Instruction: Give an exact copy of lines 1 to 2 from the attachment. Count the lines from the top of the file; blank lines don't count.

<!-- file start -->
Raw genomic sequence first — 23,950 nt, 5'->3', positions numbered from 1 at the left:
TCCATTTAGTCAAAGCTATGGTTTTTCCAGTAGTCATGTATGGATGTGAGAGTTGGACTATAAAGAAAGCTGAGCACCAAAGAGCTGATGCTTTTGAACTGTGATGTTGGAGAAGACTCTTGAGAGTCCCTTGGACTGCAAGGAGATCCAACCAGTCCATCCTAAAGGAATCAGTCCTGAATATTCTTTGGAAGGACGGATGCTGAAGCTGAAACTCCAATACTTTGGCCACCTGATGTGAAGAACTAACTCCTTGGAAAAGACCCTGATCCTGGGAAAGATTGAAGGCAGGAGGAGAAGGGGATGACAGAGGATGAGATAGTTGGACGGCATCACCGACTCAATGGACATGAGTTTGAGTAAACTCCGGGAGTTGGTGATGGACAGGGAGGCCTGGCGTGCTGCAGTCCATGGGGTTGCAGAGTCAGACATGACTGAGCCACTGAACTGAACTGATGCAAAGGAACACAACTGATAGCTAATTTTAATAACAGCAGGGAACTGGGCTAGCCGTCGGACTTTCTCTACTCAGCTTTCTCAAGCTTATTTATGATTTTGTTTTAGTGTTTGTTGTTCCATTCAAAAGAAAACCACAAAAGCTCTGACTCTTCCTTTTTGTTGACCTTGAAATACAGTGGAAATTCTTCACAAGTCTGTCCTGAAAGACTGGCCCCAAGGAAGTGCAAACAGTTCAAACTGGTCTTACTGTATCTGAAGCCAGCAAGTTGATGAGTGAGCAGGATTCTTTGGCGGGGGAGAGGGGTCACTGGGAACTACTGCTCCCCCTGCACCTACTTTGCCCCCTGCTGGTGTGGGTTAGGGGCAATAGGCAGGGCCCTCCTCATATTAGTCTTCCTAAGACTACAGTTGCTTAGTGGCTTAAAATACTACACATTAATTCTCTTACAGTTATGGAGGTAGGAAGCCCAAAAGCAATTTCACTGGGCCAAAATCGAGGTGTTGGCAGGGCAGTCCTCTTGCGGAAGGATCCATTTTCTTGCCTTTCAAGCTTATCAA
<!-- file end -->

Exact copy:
Raw genomic sequence first — 23,950 nt, 5'->3', positions numbered from 1 at the left:
TCCATTTAGTCAAAGCTATGGTTTTTCCAGTAGTCATGTATGGATGTGAGAGTTGGACTATAAAGAAAGCTGAGCACCAAAGAGCTGATGCTTTTGAACTGTGATGTTGGAGAAGACTCTTGAGAGTCCCTTGGACTGCAAGGAGATCCAACCAGTCCATCCTAAAGGAATCAGTCCTGAATATTCTTTGGAAGGACGGATGCTGAAGCTGAAACTCCAATACTTTGGCCACCTGATGTGAAGAACTAACTCCTTGGAAAAGACCCTGATCCTGGGAAAGATTGAAGGCAGGAGGAGAAGGGGATGACAGAGGATGAGATAGTTGGACGGCATCACCGACTCAATGGACATGAGTTTGAGTAAACTCCGGGAGTTGGTGATGGACAGGGAGGCCTGGCGTGCTGCAGTCCATGGGGTTGCAGAGTCAGACATGACTGAGCCACTGAACTGAACTGATGCAAAGGAACACAACTGATAGCTAATTTTAATAACAGCAGGGAACTGGGCTAGCCGTCGGACTTTCTCTACTCAGCTTTCTCAAGCTTATTTATGATTTTGTTTTAGTGTTTGTTGTTCCATTCAAAAGAAAACCACAAAAGCTCTGACTCTTCCTTTTTGTTGACCTTGAAATACAGTGGAAATTCTTCACAAGTCTGTCCTGAAAGACTGGCCCCAAGGAAGTGCAAACAGTTCAAACTGGTCTTACTGTATCTGAAGCCAGCAAGTTGATGAGTGAGCAGGATTCTTTGGCGGGGGAGAGGGGTCACTGGGAACTACTGCTCCCCCTGCACCTACTTTGCCCCCTGCTGGTGTGGGTTAGGGGCAATAGGCAGGGCCCTCCTCATATTAGTCTTCCTAAGACTACAGTTGCTTAGTGGCTTAAAATACTACACATTAATTCTCTTACAGTTATGGAGGTAGGAAGCCCAAAAGCAATTTCACTGGGCCAAAATCGAGGTGTTGGCAGGGCAGTCCTCTTGCGGAAGGATCCATTTTCTTGCCTTTCAAGCTTATCAA